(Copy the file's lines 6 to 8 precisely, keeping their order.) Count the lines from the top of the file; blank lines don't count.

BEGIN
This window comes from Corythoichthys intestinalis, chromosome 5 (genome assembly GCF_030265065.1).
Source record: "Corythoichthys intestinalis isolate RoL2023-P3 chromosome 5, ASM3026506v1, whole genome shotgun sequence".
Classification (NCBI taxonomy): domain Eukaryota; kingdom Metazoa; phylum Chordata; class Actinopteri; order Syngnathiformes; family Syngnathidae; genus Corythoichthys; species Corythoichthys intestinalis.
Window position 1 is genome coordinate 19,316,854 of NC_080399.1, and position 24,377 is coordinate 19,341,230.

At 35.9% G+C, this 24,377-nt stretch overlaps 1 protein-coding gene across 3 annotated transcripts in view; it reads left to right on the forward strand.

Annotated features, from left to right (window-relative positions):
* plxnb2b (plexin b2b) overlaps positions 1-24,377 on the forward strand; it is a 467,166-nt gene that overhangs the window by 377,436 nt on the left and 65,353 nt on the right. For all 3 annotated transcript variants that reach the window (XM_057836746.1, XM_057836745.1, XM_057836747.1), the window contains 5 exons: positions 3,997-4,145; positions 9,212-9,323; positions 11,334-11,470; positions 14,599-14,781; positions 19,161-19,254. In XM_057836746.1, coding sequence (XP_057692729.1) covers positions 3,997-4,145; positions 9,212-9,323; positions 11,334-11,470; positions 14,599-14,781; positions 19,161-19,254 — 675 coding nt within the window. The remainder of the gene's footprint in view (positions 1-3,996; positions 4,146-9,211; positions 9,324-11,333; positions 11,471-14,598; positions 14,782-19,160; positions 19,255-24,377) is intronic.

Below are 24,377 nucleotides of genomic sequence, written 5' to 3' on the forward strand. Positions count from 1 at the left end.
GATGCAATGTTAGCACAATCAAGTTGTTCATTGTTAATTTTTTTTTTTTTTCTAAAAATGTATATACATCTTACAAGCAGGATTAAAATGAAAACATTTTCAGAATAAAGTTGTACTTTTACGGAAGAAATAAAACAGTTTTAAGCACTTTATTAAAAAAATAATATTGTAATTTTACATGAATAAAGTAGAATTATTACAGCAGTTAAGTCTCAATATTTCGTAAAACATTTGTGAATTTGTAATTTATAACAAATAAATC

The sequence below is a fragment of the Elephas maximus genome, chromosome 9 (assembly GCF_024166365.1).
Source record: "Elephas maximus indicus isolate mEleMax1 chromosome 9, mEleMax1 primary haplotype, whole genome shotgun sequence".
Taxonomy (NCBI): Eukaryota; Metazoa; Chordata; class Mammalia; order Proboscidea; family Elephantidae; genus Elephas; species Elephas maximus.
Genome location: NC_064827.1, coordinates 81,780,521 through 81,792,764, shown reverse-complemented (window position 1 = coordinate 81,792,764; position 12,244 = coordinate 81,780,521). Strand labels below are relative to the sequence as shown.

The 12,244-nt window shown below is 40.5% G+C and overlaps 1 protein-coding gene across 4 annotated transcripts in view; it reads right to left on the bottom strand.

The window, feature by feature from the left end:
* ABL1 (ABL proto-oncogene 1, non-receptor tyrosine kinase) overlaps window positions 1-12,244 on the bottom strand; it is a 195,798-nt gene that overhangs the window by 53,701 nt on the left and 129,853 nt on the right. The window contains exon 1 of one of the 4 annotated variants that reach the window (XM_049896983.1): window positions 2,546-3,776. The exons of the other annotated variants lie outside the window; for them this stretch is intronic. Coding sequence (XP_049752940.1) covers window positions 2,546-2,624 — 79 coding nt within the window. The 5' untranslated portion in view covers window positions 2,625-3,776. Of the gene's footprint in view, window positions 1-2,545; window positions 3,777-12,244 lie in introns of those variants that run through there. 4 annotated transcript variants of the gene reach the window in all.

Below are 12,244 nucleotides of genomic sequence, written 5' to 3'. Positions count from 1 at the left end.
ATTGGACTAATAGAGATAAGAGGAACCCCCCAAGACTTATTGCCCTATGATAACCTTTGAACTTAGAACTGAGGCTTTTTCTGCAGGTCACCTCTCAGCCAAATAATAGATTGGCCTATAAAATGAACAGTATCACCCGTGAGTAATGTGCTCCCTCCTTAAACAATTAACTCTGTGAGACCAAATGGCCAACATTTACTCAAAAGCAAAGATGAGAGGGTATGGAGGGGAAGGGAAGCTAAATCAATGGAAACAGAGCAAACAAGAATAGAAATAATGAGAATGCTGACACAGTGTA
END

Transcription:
Annotated features, from left to right (window-relative positions):
* plxnb2b (plexin b2b) overlaps positions 1-24,377 on the forward strand; it is a 467,166-nt gene that overhangs the window by 377,436 nt on the left and 65,353 nt on the right. For all 3 annotated transcript variants that reach the window (XM_057836746.1, XM_057836745.1, XM_057836747.1), the window contains 5 exons: positions 3,997-4,145; positions 9,212-9,323; positions 11,334-11,470; positions 14,599-14,781; positions 19,161-19,254. In XM_057836746.1, coding sequence (XP_057692729.1) covers positions 3,997-4,145; positions 9,212-9,323; positions 11,334-11,470; positions 14,599-14,781; positions 19,161-19,254 — 675 coding nt within the window. The remainder of the gene's footprint in view (positions 1-3,996; positions 4,146-9,211; positions 9,324-11,333; positions 11,471-14,598; positions 14,782-19,160; positions 19,255-24,377) is intronic.

Below are 24,377 nucleotides of genomic sequence, written 5' to 3' on the forward strand. Positions count from 1 at the left end.